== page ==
eg. Images of the sky at one location(cityscape) at several
time intervals(sunrise, day, sunset, night…) are etched on the
surface of flat glass. The animated light source re-creates
and dislocates the scene of the cityscape (sunlight with shadow).

Artist: Michelle Coelho





Pull me, stretch me, what does it say (date n.a)
Pegboard, elastic, ink, and staples (variable dimensions)

Words, phrases and poems, collected over a period of time,
are witten with ink on stretched rubberbands.
As the rubber band returns to its unstretched
condition, the text shrinks and may not be decoded
until the process of stretching the elastic is undertaken.
The artist proposes to collect information posted on
http://howisthisglass.blogspot.com/, the blog dedicated
to this exhibition. She will transfer text
from the site onto elastic bands.

Artist: Linda Diec




title n.a (2009)
Ice, mixed media
Packets of mundane materials are embedded in a large block of ice (roughly
2’ x 2’). These packets reveal themselves as time goes by. Some release
fragrances; some are mementos from past events; some may react with the
newly melted ice. The resultant water and contents are recollected. A video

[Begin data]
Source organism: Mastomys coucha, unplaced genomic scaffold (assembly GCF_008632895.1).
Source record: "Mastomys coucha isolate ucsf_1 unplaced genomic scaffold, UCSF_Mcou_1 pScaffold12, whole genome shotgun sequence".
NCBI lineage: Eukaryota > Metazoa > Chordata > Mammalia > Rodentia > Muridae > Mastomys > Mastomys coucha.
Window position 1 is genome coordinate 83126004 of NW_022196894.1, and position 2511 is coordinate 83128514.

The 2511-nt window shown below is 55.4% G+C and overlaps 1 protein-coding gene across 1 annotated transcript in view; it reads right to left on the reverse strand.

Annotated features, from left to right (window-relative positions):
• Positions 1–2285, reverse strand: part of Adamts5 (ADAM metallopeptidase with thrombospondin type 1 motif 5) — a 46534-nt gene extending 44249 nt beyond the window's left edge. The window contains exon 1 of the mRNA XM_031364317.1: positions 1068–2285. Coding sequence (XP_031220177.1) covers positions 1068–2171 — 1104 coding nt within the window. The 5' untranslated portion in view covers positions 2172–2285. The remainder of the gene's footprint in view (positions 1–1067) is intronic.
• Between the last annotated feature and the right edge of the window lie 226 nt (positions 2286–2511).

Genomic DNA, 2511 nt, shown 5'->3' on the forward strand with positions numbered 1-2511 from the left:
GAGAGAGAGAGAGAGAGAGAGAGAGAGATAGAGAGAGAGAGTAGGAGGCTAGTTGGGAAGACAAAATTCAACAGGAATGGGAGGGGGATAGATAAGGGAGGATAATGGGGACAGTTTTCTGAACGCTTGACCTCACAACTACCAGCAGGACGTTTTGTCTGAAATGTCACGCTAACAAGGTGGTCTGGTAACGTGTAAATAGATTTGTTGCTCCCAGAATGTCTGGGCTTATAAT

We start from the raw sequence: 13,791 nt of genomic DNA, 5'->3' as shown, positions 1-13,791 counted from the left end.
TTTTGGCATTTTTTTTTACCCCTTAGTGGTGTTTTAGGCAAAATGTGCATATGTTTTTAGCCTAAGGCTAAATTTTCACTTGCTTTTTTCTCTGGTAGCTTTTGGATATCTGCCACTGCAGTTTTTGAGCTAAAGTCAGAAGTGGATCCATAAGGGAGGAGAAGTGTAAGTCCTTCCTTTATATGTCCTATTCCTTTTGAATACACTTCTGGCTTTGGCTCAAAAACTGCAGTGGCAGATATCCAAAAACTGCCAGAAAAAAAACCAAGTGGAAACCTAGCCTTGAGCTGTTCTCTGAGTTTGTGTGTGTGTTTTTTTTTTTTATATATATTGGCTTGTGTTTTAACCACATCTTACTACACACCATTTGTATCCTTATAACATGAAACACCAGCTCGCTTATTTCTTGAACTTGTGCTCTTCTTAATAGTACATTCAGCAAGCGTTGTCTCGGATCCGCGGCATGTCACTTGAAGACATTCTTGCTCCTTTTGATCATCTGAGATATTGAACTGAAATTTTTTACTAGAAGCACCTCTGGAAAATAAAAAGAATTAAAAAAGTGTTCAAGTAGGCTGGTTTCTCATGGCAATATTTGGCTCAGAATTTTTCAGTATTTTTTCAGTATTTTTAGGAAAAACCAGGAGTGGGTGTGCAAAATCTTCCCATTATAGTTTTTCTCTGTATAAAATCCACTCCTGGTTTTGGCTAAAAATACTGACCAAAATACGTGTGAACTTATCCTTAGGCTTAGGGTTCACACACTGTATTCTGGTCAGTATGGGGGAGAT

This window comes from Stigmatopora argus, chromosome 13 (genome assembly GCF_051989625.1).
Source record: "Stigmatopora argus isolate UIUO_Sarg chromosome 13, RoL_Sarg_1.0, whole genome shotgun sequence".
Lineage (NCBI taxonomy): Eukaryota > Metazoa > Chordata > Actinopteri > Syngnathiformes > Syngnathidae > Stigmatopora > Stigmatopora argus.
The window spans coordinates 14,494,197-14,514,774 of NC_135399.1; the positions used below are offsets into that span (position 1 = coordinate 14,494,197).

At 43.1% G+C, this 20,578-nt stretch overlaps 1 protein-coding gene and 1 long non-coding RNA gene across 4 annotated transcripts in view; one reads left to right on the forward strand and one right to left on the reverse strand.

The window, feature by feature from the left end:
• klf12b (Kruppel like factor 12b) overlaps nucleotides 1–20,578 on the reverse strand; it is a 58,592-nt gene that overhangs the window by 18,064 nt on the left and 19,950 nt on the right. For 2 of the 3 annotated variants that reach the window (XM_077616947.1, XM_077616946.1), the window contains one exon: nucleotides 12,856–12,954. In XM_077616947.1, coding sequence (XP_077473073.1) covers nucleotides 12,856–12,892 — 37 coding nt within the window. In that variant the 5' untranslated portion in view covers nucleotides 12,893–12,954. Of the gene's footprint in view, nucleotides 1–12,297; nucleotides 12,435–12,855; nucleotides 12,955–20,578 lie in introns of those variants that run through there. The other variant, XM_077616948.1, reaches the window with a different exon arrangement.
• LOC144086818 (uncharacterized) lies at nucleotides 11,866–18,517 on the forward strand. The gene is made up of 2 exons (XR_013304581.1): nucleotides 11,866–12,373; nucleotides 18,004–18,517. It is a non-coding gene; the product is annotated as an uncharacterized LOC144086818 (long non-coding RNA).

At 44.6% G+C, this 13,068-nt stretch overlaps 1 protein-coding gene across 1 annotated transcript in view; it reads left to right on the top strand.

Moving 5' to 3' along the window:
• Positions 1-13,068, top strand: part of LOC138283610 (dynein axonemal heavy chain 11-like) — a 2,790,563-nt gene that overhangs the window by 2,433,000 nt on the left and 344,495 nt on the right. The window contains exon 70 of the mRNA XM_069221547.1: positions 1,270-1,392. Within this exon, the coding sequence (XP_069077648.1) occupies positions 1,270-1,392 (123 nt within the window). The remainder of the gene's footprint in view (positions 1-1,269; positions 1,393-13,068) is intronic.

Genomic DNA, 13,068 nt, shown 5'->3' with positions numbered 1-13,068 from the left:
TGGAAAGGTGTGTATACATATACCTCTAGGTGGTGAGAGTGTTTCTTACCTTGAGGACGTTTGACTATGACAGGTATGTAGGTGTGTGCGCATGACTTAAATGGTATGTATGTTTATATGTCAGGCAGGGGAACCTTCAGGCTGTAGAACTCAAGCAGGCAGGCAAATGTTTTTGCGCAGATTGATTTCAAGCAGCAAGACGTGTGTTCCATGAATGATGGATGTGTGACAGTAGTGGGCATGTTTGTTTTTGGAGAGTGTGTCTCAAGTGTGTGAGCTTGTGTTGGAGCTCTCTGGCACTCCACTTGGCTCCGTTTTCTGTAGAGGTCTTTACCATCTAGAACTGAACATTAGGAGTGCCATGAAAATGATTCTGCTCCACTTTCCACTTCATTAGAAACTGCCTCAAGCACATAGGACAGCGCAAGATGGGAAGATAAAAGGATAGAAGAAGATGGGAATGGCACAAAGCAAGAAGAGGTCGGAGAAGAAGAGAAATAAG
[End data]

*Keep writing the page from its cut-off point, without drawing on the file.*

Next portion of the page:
camera and Polaroid documents a step-by-step progression of events for
viewers.

Artist: Keunae Song






The way of reading a space, #304 (Date n.a)
Installation with glass, speakers, projector

In a dark space, the sound of hearing something flipping away is
the only way to perceive the moment without being able to see
it source. Soon, the viewer encounters someone’s eye balls that
appear to be looking at the object creating the sound.
The viewer might follow the movement of these eyes to get the sense
of source. When one looks at the eyeballs close
enough, one can see the reflected images of the artist flipping
a tiny glass bead in a black space.
Upon exiting the installation space, a small white camera
- as though a miscroscope- shows the viewer a tiny glass bead with
the image of a person (whose eyeballs were projected in the space)
sitting on a chair in the middle
of the space, thereby, seeing what was missed from the disorienting,
illusory experience of the installation.